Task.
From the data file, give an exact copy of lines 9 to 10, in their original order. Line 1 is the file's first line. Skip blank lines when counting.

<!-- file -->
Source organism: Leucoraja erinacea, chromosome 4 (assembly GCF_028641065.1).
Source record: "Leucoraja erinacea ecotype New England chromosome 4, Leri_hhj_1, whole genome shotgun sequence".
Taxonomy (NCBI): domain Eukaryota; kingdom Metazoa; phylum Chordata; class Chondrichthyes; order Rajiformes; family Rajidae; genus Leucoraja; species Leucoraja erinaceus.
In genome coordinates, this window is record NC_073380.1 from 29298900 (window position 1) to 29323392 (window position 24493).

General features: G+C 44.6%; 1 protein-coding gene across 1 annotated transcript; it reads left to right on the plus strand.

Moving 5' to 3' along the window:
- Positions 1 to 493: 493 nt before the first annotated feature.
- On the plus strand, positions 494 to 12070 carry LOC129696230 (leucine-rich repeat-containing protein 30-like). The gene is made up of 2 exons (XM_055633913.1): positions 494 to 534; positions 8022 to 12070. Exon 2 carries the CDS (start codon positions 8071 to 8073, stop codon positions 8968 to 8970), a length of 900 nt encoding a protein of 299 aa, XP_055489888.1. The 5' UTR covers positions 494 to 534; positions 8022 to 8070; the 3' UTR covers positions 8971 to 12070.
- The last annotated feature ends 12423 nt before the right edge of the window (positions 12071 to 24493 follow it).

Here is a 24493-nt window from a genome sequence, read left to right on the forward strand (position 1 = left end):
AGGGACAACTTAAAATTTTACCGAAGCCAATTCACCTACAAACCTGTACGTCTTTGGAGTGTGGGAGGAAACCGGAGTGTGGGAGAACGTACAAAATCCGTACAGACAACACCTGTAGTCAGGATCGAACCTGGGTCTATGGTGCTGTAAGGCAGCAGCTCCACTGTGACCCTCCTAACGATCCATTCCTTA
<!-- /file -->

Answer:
- The last annotated feature ends 12423 nt before the right edge of the window (positions 12071 to 24493 follow it).

Here is a 24493-nt window from a genome sequence, read left to right on the forward strand (position 1 = left end):